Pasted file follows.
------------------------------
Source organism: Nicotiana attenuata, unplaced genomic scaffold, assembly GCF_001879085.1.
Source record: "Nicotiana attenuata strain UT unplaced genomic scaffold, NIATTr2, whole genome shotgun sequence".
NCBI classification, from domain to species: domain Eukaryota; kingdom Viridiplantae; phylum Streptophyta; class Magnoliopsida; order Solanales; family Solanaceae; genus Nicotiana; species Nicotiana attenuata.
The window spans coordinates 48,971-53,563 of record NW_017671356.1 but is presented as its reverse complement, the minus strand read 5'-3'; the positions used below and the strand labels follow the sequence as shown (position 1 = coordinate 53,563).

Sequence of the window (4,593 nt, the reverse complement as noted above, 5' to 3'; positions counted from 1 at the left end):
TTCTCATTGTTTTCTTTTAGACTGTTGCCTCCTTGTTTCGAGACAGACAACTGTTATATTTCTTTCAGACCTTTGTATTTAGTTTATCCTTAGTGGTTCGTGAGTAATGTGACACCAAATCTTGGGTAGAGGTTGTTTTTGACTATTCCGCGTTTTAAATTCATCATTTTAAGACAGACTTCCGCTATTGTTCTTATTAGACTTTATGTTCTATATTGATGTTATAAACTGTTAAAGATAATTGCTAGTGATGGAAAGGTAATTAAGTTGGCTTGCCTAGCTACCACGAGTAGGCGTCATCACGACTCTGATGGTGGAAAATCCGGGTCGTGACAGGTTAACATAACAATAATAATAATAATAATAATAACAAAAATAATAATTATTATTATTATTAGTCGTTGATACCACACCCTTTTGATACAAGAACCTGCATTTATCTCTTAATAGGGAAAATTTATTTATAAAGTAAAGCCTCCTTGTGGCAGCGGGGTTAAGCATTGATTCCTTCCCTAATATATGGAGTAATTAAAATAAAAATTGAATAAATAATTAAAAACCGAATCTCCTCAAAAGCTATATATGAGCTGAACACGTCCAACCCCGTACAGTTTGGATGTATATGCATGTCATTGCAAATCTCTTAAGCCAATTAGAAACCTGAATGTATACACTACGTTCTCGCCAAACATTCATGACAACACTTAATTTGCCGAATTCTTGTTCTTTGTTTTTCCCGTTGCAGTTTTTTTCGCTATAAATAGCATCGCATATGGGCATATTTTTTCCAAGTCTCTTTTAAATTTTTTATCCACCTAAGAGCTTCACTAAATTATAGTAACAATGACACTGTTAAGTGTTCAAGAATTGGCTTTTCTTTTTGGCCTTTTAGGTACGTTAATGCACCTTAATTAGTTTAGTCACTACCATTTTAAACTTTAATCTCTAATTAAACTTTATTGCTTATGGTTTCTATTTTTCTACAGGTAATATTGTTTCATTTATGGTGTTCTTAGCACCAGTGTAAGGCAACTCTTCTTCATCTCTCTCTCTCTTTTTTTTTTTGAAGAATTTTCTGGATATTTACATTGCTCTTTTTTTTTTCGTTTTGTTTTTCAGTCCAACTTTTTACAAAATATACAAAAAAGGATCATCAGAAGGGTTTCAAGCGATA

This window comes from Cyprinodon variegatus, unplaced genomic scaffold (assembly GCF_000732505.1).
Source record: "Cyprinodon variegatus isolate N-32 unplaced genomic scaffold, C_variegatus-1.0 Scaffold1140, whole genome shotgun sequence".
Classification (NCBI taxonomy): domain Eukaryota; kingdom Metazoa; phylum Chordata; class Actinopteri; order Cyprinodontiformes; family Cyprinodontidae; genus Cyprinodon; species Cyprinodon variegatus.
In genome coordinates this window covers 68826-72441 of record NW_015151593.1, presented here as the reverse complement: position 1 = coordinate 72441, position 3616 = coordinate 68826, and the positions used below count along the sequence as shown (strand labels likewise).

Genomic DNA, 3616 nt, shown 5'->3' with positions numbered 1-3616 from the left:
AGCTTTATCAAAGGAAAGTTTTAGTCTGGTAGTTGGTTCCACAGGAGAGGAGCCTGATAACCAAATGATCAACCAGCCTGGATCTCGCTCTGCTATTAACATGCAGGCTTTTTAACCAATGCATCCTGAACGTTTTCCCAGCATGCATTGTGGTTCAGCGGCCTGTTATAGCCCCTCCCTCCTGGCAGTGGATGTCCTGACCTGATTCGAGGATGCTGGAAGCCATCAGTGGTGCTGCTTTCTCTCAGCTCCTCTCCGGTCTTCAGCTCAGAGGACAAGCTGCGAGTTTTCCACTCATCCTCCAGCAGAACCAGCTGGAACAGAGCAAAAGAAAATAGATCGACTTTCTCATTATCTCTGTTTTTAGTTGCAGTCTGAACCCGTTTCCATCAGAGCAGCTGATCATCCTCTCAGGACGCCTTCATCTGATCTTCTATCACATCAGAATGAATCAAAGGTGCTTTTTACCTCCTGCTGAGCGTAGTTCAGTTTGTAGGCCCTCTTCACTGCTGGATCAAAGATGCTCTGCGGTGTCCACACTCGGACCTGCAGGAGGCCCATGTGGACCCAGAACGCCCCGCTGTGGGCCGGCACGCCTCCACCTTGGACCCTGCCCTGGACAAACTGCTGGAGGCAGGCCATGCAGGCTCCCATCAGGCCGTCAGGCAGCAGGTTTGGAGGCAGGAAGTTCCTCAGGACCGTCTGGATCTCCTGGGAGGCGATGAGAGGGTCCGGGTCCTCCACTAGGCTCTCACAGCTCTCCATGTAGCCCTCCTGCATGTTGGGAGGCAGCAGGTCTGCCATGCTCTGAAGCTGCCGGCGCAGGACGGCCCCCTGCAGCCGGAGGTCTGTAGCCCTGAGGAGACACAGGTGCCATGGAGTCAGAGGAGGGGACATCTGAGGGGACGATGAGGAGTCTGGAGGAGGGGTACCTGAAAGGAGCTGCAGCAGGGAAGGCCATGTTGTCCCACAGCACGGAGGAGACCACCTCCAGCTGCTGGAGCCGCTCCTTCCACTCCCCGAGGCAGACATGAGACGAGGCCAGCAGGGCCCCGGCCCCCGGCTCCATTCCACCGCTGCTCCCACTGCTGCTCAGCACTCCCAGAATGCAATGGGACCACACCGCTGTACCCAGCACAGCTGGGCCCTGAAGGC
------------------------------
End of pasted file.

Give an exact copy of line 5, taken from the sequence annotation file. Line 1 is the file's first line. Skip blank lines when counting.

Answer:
Sequence of the window (4,593 nt, the reverse complement as noted above, 5' to 3'; positions counted from 1 at the left end):